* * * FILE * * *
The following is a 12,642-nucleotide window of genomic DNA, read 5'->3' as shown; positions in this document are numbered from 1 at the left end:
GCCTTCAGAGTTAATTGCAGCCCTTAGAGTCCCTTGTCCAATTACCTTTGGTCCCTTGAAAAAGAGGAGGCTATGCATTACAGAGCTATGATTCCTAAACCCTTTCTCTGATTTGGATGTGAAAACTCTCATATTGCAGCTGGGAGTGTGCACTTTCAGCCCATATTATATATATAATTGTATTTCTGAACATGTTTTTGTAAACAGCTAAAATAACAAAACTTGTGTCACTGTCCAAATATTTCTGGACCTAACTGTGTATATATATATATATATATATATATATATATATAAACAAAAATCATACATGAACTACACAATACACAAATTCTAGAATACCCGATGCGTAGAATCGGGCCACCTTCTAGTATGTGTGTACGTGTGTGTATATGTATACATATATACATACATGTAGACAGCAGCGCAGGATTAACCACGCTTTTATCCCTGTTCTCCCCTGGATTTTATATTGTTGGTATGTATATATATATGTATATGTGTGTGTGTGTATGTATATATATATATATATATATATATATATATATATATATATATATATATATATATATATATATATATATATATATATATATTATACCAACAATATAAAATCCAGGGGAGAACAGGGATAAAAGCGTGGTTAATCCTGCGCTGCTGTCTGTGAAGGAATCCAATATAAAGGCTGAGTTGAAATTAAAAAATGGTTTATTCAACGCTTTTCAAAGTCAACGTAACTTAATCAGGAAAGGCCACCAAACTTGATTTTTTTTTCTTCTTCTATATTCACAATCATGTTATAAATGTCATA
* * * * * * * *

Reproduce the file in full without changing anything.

The following is a 12,642-nucleotide window of genomic DNA, read 5'->3' as shown; positions in this document are numbered from 1 at the left end:
GCCTTCAGAGTTAATTGCAGCCCTTAGAGTCCCTTGTCCAATTACCTTTGGTCCCTTGAAAAAGAGGAGGCTATGCATTACAGAGCTATGATTCCTAAACCCTTTCTCTGATTTGGATGTGAAAACTCTCATATTGCAGCTGGGAGTGTGCACTTTCAGCCCATATTATATATATAATTGTATTTCTGAACATGTTTTTGTAAACAGCTAAAATAACAAAACTTGTGTCACTGTCCAAATATTTCTGGACCTAACTGTGTATATATATATATATATATATATATATATATATAAACAAAAATCATACATGAACTACACAATACACAAATTCTAGAATACCCGATGCGTAGAATCGGGCCACCTTCTAGTATGTGTGTACGTGTGTGTATATGTATACATATATACATACATGTAGACAGCAGCGCAGGATTAACCACGCTTTTATCCCTGTTCTCCCCTGGATTTTATATTGTTGGTATGTATATATATATGTATATGTGTGTGTGTGTATGTATATATATATATATATATATATATATATATATATATATATATATATATATATATATATATATATATATATATATATATATTATACCAACAATATAAAATCCAGGGGAGAACAGGGATAAAAGCGTGGTTAATCCTGCGCTGCTGTCTGTGAAGGAATCCAATATAAAGGCTGAGTTGAAATTAAAAAATGGTTTATTCAACGCTTTTCAAAGTCAACGTAACTTAATCAGGAAAGGCCACCAAACTTGATTTTTTTTTCTTCTTCTATATTCACAATCATGTTATAAATGTCATA